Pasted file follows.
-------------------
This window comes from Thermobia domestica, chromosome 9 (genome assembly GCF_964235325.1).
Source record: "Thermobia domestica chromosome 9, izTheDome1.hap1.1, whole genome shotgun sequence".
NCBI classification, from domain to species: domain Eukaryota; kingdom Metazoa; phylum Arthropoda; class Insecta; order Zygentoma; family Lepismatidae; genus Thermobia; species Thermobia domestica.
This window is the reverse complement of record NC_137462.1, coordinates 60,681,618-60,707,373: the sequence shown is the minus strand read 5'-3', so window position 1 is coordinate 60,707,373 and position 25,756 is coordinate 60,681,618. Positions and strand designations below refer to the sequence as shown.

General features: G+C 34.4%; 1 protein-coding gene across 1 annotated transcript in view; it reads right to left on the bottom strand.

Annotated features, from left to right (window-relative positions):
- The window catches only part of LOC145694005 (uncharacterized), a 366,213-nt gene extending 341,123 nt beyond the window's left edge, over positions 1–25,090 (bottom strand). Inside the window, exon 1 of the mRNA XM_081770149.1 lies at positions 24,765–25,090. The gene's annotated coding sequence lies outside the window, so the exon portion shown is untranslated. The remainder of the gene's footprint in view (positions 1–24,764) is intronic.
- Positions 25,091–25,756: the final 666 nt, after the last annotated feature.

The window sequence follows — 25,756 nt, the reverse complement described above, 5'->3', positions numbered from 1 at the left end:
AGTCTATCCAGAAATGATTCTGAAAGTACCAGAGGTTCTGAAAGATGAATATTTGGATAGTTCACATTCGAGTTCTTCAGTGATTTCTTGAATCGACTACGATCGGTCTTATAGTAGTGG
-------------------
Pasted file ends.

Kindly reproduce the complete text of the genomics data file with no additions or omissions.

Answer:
This window comes from Thermobia domestica, chromosome 9 (genome assembly GCF_964235325.1).
Source record: "Thermobia domestica chromosome 9, izTheDome1.hap1.1, whole genome shotgun sequence".
NCBI classification, from domain to species: domain Eukaryota; kingdom Metazoa; phylum Arthropoda; class Insecta; order Zygentoma; family Lepismatidae; genus Thermobia; species Thermobia domestica.
This window is the reverse complement of record NC_137462.1, coordinates 60,681,618-60,707,373: the sequence shown is the minus strand read 5'-3', so window position 1 is coordinate 60,707,373 and position 25,756 is coordinate 60,681,618. Positions and strand designations below refer to the sequence as shown.

General features: G+C 34.4%; 1 protein-coding gene across 1 annotated transcript in view; it reads right to left on the bottom strand.

Annotated features, from left to right (window-relative positions):
- The window catches only part of LOC145694005 (uncharacterized), a 366,213-nt gene extending 341,123 nt beyond the window's left edge, over positions 1–25,090 (bottom strand). Inside the window, exon 1 of the mRNA XM_081770149.1 lies at positions 24,765–25,090. The gene's annotated coding sequence lies outside the window, so the exon portion shown is untranslated. The remainder of the gene's footprint in view (positions 1–24,764) is intronic.
- Positions 25,091–25,756: the final 666 nt, after the last annotated feature.

The window sequence follows — 25,756 nt, the reverse complement described above, 5'->3', positions numbered from 1 at the left end:
AGTCTATCCAGAAATGATTCTGAAAGTACCAGAGGTTCTGAAAGATGAATATTTGGATAGTTCACATTCGAGTTCTTCAGTGATTTCTTGAATCGACTACGATCGGTCTTATAGTAGTGG